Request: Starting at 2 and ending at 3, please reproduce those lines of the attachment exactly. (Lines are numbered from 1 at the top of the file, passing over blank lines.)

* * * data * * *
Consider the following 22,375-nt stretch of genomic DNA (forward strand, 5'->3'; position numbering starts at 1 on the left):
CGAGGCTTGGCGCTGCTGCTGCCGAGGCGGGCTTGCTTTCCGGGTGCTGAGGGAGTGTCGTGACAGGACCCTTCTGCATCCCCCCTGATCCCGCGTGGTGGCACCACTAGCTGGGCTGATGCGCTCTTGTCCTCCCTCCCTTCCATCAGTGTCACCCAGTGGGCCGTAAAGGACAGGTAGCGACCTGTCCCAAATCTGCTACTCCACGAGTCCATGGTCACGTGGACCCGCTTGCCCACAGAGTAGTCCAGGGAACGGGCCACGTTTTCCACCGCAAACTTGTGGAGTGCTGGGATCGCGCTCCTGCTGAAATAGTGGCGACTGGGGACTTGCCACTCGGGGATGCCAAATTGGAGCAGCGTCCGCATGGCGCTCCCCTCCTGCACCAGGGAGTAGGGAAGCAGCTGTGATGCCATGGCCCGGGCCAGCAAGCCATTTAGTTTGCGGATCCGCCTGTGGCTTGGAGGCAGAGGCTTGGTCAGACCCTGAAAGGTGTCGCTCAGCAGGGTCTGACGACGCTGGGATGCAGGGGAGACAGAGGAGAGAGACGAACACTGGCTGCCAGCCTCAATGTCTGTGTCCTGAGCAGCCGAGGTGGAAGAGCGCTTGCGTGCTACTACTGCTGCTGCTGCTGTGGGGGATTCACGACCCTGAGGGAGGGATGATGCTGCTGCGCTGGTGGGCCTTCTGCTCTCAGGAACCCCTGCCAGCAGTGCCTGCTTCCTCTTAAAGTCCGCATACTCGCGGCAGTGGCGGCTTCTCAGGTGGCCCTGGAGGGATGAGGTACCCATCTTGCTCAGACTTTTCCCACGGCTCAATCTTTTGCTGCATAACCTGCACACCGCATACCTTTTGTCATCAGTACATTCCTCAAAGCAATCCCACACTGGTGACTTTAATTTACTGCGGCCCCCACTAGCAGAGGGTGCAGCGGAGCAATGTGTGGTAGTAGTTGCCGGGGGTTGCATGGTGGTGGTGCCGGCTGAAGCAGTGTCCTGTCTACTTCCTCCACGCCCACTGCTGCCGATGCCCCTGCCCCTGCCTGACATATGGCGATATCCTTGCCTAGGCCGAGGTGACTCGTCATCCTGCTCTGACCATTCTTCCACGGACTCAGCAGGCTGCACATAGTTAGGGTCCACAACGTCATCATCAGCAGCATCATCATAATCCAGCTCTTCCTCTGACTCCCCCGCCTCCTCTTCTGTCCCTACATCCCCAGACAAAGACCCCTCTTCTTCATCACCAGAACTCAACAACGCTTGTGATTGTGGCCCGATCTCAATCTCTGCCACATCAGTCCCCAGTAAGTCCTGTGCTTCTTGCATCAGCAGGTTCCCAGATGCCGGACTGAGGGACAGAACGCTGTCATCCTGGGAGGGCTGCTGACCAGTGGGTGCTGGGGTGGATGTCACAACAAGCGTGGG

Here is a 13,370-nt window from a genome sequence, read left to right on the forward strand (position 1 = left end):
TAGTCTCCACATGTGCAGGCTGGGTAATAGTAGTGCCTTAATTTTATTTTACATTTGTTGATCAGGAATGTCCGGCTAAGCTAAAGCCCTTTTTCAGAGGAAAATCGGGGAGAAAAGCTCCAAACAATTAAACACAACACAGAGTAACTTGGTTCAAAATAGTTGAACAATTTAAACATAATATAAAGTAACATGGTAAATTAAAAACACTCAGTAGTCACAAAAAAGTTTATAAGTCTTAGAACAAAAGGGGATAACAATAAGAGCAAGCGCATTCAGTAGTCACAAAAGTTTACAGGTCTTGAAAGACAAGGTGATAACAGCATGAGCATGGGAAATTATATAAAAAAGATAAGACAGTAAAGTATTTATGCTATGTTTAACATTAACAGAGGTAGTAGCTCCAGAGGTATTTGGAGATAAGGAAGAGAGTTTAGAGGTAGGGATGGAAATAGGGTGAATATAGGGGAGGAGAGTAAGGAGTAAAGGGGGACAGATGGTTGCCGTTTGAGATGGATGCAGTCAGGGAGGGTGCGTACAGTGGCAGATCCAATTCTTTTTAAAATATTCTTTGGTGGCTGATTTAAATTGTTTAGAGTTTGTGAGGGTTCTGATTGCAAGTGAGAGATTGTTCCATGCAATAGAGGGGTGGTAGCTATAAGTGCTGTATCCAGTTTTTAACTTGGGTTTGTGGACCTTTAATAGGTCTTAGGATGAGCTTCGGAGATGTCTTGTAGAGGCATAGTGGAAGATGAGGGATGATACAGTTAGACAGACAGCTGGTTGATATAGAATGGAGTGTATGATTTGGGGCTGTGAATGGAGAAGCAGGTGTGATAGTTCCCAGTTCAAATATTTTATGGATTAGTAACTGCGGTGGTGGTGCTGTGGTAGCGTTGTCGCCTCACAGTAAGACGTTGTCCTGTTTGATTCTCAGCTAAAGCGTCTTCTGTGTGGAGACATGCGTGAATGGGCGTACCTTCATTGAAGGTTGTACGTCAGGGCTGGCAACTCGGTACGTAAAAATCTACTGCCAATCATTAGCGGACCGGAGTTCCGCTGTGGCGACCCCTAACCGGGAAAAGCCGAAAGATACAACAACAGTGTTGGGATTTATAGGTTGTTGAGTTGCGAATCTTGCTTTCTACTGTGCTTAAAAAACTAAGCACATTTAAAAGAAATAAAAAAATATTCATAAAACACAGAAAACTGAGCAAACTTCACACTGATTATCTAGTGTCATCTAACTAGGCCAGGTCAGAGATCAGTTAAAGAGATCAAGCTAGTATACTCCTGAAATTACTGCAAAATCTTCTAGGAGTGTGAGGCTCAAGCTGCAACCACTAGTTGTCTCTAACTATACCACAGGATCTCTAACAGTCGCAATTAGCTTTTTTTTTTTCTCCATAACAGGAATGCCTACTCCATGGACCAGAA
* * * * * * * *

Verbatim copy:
CGAGGCTTGGCGCTGCTGCTGCCGAGGCGGGCTTGCTTTCCGGGTGCTGAGGGAGTGTCGTGACAGGACCCTTCTGCATCCCCCCTGATCCCGCGTGGTGGCACCACTAGCTGGGCTGATGCGCTCTTGTCCTCCCTCCCTTCCATCAGTGTCACCCAGTGGGCCGTAAAGGACAGGTAGCGACCTGTCCCAAATCTGCTACTCCACGAGTCCATGGTCACGTGGACCCGCTTGCCCACAGAGTAGTCCAGGGAACGGGCCACGTTTTCCACCGCAAACTTGTGGAGTGCTGGGATCGCGCTCCTGCTGAAATAGTGGCGACTGGGGACTTGCCACTCGGGGATGCCAAATTGGAGCAGCGTCCGCATGGCGCTCCCCTCCTGCACCAGGGAGTAGGGAAGCAGCTGTGATGCCATGGCCCGGGCCAGCAAGCCATTTAGTTTGCGGATCCGCCTGTGGCTTGGAGGCAGAGGCTTGGTCAGACCCTGAAAGGTGTCGCTCAGCAGGGTCTGACGACGCTGGGATGCAGGGGAGACAGAGGAGAGAGACGAACACTGGCTGCCAGCCTCAATGTCTGTGTCCTGAGCAGCCGAGGTGGAAGAGCGCTTGCGTGCTACTACTGCTGCTGCTGCTGTGGGGGATTCACGACCCTGAGGGAGGGATGATGCTGCTGCGCTGGTGGGCCTTCTGCTCTCAGGAACCCCTGCCAGCAGTGCCTGCTTCCTCTTAAAGTCCGCATACTCGCGGCAGTGGCGGCTTCTCAGGTGGCCCTGGAGGGATGAGGTACCCATCTTGCTCAGACTTTTCCCACGGCTCAATCTTTTGCTGCATAACCTGCACACCGCATACCTTTTGTCATCAGTACATTCCTCAAAGCAATCCCACACTGGTGACTTTAATTTACTGCGGCCCCCACTAGCAGAGGGTGCAGCGGAGCAATGTGTGGTAGTAGTTGCCGGGGGTTGCATGGTGGTGGTGCCGGCTGAAGCAGTGTCCTGTCTACTTCCTCCACGCCCACTGCTGCCGATGCCCCTGCCCCTGCCTGACATATGGCGATATCCTTGCCTAGGCCGAGGTGACTCGTCATCCTGCTCTGACCATTCTTCCACGGACTCAGCAGGCTGCACATAGTTAGGGTCCACAACGTCATCATCAGCAGCATCATCATAATCCAGCTCTTCCTCTGACTCCCCCGCCTCCTCTTCTGTCCCTACATCCCCAGACAAAGACCCCTCTTCTTCATCACCAGAACTCAACAACGCTTGTGATTGTGGCCCGATCTCAATCTCTGCCACATCAGTCCCCAGTAAGTCCTGTGCTTCTTGCATCAGCAGGTTCCCAGATGCCGGACTGAGGGACAGAACGCTGTCATCCTGGGAGGGCTGCTGACCAGTGGGTGCTGGGGTGGATGTCACAACAAGCGTGGG

Here is a 13,370-nt window from a genome sequence, read left to right on the forward strand (position 1 = left end):